“You have destroyed so many lives,’ she said, pulling her daughter into view. “Take a good look at this beautiful little girl your robbed of the person she could have been.”
The forum was unconventional for the White Plains, New York, courtroom of Bankruptcy Judge Robert Drain, who on Wednesday gave tentative approval to key elements of a plan to settle thousands of lawsuits against the company.
“The nature of today’s proceedings are unique and important,” Drain said to open the hearing. “The past and ongoing impact of OxyContin on individual people has always been of critical importance in this case.”
The settlement agreement is estimated to be worth at least $10 billion over time. It calls for members of the Sackler family to contribute $5.5 billion to $6 billion over 17 years to fight the opioid crisis. That’s an increase of more than $1 billion over a previous version that was rejected by another judge on appeal. Most of the money would be used for efforts to combat the crisis, but $750 million would go directly to victims or their survivors.
The overall settlement, which still requires actions by multiple courts to take effect, provides more than $150 million for Native American tribes and over $100 million for medical monitoring and payments for children born in withdrawal from opioids.
The plan also calls for family members to give up ownership of the company so it could become a new entity with its profits dedicated to stemming the epidemic. In exchange, Sackler family members would get protection from lawsuits over opioids.
The family also agreed not to oppose any efforts to remove the Sackler name from cultural and educational institutions they have supported and to make public a larger cache of company documents.
Thursday’s hearing may be the closest thing to a trial for Sackler family members, who victims say helped spark and prolong the epidemic.
Purdue Pharma starting selling OxyContin, a pioneering extended-release prescription painkiller, in 1996. At the same time, Purdue and other drug companies funded efforts to get doctors and other prescribers to think differently about opioids — suggesting they be used for some pain conditions for which the potent drugs were previously considered off limits.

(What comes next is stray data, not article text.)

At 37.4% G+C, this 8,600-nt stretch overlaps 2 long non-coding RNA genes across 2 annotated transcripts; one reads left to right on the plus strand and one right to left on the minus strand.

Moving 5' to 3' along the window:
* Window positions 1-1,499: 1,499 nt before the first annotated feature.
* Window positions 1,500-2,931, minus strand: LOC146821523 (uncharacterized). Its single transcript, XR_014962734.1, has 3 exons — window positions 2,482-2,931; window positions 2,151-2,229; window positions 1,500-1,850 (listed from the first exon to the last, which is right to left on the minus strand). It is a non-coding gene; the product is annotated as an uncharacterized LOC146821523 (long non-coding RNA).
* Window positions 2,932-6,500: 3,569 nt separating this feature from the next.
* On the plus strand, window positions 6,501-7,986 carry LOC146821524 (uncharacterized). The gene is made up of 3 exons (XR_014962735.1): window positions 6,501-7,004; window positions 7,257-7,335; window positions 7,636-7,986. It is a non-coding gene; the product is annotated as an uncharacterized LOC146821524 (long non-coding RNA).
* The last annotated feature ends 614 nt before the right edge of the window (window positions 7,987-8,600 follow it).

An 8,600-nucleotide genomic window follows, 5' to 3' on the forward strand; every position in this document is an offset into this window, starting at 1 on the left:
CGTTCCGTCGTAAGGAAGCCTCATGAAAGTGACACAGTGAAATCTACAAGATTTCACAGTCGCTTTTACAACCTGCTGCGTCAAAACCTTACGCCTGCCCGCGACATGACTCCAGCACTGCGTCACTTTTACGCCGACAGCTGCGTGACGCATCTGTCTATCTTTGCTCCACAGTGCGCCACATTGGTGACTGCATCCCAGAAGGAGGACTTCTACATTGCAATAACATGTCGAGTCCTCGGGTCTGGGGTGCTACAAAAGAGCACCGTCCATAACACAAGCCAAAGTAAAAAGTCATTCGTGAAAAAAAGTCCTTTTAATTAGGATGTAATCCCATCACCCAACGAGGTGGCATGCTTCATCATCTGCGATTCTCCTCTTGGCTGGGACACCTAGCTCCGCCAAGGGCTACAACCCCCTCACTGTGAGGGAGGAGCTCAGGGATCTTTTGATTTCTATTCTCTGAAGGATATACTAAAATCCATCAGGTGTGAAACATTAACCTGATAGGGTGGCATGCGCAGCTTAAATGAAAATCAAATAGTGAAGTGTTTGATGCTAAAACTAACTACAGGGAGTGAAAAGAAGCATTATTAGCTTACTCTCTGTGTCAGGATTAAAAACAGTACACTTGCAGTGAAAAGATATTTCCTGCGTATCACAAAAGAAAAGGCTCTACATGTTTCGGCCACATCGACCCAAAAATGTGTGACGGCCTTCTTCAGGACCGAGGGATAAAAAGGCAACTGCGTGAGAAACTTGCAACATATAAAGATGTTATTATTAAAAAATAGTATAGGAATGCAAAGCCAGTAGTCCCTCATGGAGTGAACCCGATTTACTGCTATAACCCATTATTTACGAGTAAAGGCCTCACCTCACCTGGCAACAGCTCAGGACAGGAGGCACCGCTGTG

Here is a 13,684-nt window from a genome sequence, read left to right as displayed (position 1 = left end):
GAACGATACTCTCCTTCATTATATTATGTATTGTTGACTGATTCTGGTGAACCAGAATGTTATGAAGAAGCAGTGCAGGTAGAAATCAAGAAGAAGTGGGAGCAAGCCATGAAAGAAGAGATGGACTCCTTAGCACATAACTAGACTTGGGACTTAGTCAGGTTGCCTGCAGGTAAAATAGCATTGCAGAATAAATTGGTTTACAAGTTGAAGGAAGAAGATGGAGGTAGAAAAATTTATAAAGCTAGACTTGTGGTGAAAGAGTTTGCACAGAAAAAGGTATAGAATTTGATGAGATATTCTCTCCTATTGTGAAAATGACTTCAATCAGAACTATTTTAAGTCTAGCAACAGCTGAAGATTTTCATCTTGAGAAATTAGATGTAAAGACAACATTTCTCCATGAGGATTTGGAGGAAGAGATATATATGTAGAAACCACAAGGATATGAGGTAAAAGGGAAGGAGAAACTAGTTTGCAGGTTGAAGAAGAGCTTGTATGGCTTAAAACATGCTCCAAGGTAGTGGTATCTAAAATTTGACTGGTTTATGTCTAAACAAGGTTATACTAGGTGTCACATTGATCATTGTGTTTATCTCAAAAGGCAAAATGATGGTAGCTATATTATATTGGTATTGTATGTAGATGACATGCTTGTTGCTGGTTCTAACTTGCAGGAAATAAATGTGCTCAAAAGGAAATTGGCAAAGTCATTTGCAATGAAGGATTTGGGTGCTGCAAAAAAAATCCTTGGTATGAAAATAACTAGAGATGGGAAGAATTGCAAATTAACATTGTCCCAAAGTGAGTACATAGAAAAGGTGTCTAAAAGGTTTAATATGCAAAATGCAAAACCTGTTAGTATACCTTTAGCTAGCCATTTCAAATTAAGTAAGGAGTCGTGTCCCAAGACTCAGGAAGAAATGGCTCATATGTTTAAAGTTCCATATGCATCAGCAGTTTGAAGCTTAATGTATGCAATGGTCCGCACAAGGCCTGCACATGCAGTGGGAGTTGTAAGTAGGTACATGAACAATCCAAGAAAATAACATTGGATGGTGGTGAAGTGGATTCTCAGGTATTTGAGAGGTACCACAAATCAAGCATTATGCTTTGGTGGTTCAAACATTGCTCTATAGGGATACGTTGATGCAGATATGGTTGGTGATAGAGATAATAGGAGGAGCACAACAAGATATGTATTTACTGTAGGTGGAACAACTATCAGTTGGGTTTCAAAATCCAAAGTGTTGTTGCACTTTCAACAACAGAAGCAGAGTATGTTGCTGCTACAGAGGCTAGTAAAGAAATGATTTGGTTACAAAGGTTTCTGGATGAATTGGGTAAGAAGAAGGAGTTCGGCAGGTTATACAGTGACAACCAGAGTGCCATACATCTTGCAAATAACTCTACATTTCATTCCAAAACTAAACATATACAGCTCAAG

Over the decades, there were waves of fatal overdoses, first associated with prescription drugs and then, as prescriptions became harder to obtain and some drugs became harder to manipulate for a quick high, from heroin. More recently, fentanyl and similar drugs have become the biggest killer.
Purdue has twice pleaded guilty to criminal charges, but no members of the Sackler family have been charged with crimes. There are no indications that any such charges are forthcoming, although seven U.S. senators last month asked the Department of Justice to consider charges.
Sackler family members have expressed regret for the crisis but have never unequivocally apologized.
Last week, they released a statement saying in part, “While the families have acted lawfully in all respects, they sincerely regret that OxyContin, a prescription medicine that continues to help people suffering from chronic pain, unexpectedly became part of an opioid crisis that has brought grief and loss to far too many families and communities.”
Other drugmakers, distributors, marketers and pharmacies involved in the opioid industry have faced similar lawsuits from state and local governments, Native American tribes and other entities.
Last month, drugmaker Johnson & Johnson and wholesalers AmerisourceBergen, Cardinal Health and McKesson announced they were finalizing settlements worth a combined $26 billion. As in the proposed Purdue settlement, most of that money is required to be used to fight the crisis.
Mulvihill reported from Cherry Hill, New Jersey.